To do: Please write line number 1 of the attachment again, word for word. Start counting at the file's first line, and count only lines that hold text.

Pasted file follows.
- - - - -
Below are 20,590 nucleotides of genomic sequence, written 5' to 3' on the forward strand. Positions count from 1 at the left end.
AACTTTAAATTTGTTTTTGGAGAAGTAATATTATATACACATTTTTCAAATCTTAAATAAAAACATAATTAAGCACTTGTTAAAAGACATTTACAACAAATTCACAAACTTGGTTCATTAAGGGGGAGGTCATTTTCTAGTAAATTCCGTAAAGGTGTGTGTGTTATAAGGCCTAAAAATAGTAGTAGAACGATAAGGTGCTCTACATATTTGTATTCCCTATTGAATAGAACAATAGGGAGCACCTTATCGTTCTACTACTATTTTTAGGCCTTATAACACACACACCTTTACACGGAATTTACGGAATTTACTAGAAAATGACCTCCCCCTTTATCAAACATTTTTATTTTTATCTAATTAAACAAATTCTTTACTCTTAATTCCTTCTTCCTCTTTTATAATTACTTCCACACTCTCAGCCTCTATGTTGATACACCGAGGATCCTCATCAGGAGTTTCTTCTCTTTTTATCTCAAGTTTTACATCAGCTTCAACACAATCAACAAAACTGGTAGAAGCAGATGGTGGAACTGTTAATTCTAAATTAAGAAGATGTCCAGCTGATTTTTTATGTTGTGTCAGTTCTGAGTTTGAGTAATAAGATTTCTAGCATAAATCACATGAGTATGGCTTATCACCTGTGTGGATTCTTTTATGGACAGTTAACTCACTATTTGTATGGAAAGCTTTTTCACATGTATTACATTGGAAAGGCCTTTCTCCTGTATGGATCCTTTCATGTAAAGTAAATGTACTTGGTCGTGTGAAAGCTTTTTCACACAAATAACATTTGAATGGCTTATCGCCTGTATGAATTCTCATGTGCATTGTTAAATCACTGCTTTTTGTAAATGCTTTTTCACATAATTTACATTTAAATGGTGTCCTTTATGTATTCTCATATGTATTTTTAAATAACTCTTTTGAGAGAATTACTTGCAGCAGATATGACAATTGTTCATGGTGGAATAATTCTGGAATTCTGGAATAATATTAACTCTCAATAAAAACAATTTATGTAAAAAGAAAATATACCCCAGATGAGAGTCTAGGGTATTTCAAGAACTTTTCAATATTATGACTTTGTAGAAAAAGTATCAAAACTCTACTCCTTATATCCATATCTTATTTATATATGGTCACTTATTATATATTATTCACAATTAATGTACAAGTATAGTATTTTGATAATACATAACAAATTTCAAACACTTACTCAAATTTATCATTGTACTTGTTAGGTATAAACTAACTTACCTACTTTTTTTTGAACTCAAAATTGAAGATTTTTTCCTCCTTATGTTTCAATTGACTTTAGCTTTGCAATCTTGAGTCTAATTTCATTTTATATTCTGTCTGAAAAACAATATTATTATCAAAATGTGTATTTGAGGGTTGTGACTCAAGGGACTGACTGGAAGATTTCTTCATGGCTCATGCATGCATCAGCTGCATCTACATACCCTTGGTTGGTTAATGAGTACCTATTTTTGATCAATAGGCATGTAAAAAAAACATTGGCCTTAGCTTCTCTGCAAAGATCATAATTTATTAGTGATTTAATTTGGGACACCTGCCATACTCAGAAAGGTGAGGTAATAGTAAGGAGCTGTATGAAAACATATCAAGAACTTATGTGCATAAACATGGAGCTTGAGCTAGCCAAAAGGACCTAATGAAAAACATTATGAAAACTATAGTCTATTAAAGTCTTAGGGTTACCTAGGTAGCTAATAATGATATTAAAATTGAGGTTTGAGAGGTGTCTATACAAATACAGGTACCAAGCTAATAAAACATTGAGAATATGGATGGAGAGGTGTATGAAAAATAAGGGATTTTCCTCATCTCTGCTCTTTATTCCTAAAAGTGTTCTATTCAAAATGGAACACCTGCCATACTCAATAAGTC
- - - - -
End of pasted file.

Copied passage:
Below are 20,590 nucleotides of genomic sequence, written 5' to 3' on the forward strand. Positions count from 1 at the left end.